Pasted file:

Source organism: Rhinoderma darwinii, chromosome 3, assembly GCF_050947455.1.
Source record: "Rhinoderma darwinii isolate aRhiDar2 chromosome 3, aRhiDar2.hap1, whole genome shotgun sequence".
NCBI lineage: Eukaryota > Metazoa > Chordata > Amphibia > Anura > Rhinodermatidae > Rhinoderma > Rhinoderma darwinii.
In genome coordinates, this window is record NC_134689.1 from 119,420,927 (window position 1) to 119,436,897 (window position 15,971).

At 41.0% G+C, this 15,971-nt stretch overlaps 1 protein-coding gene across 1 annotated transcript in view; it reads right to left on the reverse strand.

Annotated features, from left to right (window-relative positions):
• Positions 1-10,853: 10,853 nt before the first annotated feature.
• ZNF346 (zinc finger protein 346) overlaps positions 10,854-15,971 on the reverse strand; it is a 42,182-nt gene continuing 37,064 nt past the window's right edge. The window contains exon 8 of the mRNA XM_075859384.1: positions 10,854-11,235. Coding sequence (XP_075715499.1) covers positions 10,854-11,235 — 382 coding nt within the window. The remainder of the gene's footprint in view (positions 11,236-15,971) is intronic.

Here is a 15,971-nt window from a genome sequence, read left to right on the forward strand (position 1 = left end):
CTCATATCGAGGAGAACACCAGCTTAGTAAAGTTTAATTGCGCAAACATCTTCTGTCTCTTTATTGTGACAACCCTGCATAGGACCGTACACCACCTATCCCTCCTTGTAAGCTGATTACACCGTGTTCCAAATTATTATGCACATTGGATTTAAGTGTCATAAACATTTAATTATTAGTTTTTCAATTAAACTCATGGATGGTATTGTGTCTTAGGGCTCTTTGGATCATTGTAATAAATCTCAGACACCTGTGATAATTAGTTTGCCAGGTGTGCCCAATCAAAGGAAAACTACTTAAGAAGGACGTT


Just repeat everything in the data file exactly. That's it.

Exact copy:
Source organism: Rhinoderma darwinii, chromosome 3, assembly GCF_050947455.1.
Source record: "Rhinoderma darwinii isolate aRhiDar2 chromosome 3, aRhiDar2.hap1, whole genome shotgun sequence".
NCBI lineage: Eukaryota > Metazoa > Chordata > Amphibia > Anura > Rhinodermatidae > Rhinoderma > Rhinoderma darwinii.
In genome coordinates, this window is record NC_134689.1 from 119,420,927 (window position 1) to 119,436,897 (window position 15,971).

At 41.0% G+C, this 15,971-nt stretch overlaps 1 protein-coding gene across 1 annotated transcript in view; it reads right to left on the reverse strand.

Annotated features, from left to right (window-relative positions):
• Positions 1-10,853: 10,853 nt before the first annotated feature.
• ZNF346 (zinc finger protein 346) overlaps positions 10,854-15,971 on the reverse strand; it is a 42,182-nt gene continuing 37,064 nt past the window's right edge. The window contains exon 8 of the mRNA XM_075859384.1: positions 10,854-11,235. Coding sequence (XP_075715499.1) covers positions 10,854-11,235 — 382 coding nt within the window. The remainder of the gene's footprint in view (positions 11,236-15,971) is intronic.

Here is a 15,971-nt window from a genome sequence, read left to right on the forward strand (position 1 = left end):
CTCATATCGAGGAGAACACCAGCTTAGTAAAGTTTAATTGCGCAAACATCTTCTGTCTCTTTATTGTGACAACCCTGCATAGGACCGTACACCACCTATCCCTCCTTGTAAGCTGATTACACCGTGTTCCAAATTATTATGCACATTGGATTTAAGTGTCATAAACATTTAATTATTAGTTTTTCAATTAAACTCATGGATGGTATTGTGTCTTAGGGCTCTTTGGATCATTGTAATAAATCTCAGACACCTGTGATAATTAGTTTGCCAGGTGTGCCCAATCAAAGGAAAACTACTTAAGAAGGACGTT